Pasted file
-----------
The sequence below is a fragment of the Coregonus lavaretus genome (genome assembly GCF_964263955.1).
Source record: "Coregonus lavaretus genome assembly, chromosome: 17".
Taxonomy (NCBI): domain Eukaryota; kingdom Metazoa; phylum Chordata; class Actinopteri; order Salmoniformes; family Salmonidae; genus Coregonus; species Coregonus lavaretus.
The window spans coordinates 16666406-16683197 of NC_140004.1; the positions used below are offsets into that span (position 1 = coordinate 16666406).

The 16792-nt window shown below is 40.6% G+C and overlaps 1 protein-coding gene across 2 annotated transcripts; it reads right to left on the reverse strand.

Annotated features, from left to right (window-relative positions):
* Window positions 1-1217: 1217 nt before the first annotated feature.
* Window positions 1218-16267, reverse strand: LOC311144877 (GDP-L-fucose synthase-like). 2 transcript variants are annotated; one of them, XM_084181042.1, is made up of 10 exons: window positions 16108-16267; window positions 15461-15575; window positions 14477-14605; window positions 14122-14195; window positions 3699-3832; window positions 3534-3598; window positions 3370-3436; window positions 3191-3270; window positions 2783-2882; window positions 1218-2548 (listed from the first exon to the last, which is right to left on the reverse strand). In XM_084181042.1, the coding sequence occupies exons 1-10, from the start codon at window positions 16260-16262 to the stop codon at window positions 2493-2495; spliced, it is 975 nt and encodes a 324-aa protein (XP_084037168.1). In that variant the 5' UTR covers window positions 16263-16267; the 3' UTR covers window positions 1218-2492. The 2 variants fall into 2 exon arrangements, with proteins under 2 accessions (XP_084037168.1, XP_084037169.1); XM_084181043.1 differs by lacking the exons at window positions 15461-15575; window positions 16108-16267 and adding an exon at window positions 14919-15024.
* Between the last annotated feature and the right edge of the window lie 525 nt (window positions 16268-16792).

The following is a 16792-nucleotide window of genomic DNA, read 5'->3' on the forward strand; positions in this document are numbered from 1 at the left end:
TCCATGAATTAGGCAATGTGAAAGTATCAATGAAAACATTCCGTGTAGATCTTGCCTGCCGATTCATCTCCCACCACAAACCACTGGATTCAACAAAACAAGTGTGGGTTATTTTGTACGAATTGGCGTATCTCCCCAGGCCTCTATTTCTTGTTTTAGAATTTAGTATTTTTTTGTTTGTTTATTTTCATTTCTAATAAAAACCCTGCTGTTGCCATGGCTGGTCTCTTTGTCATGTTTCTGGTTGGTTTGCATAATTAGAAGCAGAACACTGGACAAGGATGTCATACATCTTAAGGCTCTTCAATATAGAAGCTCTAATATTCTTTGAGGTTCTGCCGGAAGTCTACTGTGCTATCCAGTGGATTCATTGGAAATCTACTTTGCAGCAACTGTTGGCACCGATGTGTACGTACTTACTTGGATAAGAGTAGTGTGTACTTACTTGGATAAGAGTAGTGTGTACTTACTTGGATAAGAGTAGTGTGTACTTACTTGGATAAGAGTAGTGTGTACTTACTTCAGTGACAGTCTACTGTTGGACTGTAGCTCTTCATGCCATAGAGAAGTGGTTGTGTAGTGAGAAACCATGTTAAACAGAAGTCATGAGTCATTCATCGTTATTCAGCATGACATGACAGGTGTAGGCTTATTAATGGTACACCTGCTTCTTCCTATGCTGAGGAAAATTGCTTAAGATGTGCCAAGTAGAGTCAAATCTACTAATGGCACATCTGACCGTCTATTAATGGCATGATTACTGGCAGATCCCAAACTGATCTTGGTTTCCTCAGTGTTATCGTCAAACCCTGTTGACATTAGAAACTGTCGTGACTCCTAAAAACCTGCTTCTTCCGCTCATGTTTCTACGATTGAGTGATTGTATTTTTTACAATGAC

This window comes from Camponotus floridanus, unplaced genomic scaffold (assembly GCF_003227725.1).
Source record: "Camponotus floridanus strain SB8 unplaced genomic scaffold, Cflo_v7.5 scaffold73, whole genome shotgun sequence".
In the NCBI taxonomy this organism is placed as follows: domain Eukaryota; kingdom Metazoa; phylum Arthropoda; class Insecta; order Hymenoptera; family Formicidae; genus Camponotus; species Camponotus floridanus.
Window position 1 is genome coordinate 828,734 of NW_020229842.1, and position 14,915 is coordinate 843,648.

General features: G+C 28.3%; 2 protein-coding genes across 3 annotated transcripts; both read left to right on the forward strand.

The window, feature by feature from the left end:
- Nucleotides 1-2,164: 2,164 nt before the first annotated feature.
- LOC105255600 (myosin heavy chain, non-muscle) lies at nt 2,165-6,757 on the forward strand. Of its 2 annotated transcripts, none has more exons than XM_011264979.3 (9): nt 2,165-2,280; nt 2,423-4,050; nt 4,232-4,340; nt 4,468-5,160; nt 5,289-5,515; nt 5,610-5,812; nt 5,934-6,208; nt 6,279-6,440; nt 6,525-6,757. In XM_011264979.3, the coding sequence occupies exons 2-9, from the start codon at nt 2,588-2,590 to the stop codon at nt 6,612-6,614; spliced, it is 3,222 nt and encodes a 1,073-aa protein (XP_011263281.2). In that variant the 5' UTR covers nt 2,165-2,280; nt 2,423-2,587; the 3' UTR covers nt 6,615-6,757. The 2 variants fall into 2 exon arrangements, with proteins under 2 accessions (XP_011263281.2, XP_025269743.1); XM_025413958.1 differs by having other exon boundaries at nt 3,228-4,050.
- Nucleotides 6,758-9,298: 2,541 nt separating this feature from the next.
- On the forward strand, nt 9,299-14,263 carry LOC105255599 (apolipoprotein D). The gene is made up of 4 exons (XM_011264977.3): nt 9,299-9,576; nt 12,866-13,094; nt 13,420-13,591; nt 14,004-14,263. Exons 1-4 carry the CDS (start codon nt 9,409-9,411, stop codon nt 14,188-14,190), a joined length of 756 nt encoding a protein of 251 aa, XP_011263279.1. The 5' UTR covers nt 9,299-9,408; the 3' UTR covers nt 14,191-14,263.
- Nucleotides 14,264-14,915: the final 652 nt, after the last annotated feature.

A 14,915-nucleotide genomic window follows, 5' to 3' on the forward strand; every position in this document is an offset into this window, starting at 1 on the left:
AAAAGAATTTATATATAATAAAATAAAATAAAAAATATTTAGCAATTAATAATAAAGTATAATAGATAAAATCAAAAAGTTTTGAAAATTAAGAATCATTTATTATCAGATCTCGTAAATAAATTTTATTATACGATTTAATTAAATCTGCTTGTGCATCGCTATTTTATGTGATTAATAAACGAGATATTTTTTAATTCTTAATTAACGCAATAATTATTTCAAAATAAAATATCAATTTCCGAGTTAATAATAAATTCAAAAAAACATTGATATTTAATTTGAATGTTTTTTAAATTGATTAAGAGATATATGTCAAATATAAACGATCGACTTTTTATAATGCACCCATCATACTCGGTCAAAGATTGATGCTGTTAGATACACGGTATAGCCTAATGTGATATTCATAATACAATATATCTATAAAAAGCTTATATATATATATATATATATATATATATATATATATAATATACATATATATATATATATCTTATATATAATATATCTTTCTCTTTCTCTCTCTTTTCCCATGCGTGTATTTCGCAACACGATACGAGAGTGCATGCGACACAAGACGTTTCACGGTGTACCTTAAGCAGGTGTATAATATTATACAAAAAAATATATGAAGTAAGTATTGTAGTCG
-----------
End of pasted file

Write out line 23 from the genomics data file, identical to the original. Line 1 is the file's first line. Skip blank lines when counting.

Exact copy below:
A 14,915-nucleotide genomic window follows, 5' to 3' on the forward strand; every position in this document is an offset into this window, starting at 1 on the left: